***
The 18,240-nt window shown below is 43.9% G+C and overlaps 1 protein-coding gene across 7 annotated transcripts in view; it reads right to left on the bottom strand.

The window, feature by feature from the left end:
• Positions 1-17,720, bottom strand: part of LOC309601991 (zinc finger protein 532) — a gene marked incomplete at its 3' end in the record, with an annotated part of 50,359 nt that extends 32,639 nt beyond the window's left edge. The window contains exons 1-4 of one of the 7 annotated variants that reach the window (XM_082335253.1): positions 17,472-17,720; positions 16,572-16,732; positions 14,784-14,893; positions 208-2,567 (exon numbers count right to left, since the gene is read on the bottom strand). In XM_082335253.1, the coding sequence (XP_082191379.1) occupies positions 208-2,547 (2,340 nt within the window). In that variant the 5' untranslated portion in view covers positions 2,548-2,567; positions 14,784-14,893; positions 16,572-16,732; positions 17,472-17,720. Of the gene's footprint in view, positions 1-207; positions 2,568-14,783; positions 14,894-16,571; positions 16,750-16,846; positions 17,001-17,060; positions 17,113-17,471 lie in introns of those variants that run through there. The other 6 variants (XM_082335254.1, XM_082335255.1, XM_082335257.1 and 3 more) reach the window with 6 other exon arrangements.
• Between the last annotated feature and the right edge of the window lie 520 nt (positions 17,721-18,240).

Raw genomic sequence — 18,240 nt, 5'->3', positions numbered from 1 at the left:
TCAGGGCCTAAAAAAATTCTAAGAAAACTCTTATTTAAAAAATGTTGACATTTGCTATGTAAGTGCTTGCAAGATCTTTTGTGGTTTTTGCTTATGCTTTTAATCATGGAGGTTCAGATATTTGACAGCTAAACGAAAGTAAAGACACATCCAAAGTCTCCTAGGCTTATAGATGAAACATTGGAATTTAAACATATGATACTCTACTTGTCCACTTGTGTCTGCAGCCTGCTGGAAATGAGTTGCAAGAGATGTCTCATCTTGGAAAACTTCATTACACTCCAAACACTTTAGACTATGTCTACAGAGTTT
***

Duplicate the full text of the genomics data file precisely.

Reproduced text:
The 18,240-nt window shown below is 43.9% G+C and overlaps 1 protein-coding gene across 7 annotated transcripts in view; it reads right to left on the bottom strand.

The window, feature by feature from the left end:
• Positions 1-17,720, bottom strand: part of LOC309601991 (zinc finger protein 532) — a gene marked incomplete at its 3' end in the record, with an annotated part of 50,359 nt that extends 32,639 nt beyond the window's left edge. The window contains exons 1-4 of one of the 7 annotated variants that reach the window (XM_082335253.1): positions 17,472-17,720; positions 16,572-16,732; positions 14,784-14,893; positions 208-2,567 (exon numbers count right to left, since the gene is read on the bottom strand). In XM_082335253.1, the coding sequence (XP_082191379.1) occupies positions 208-2,547 (2,340 nt within the window). In that variant the 5' untranslated portion in view covers positions 2,548-2,567; positions 14,784-14,893; positions 16,572-16,732; positions 17,472-17,720. Of the gene's footprint in view, positions 1-207; positions 2,568-14,783; positions 14,894-16,571; positions 16,750-16,846; positions 17,001-17,060; positions 17,113-17,471 lie in introns of those variants that run through there. The other 6 variants (XM_082335254.1, XM_082335255.1, XM_082335257.1 and 3 more) reach the window with 6 other exon arrangements.
• Between the last annotated feature and the right edge of the window lie 520 nt (positions 17,721-18,240).

Raw genomic sequence — 18,240 nt, 5'->3', positions numbered from 1 at the left:
TCAGGGCCTAAAAAAATTCTAAGAAAACTCTTATTTAAAAAATGTTGACATTTGCTATGTAAGTGCTTGCAAGATCTTTTGTGGTTTTTGCTTATGCTTTTAATCATGGAGGTTCAGATATTTGACAGCTAAACGAAAGTAAAGACACATCCAAAGTCTCCTAGGCTTATAGATGAAACATTGGAATTTAAACATATGATACTCTACTTGTCCACTTGTGTCTGCAGCCTGCTGGAAATGAGTTGCAAGAGATGTCTCATCTTGGAAAACTTCATTACACTCCAAACACTTTAGACTATGTCTACAGAGTTT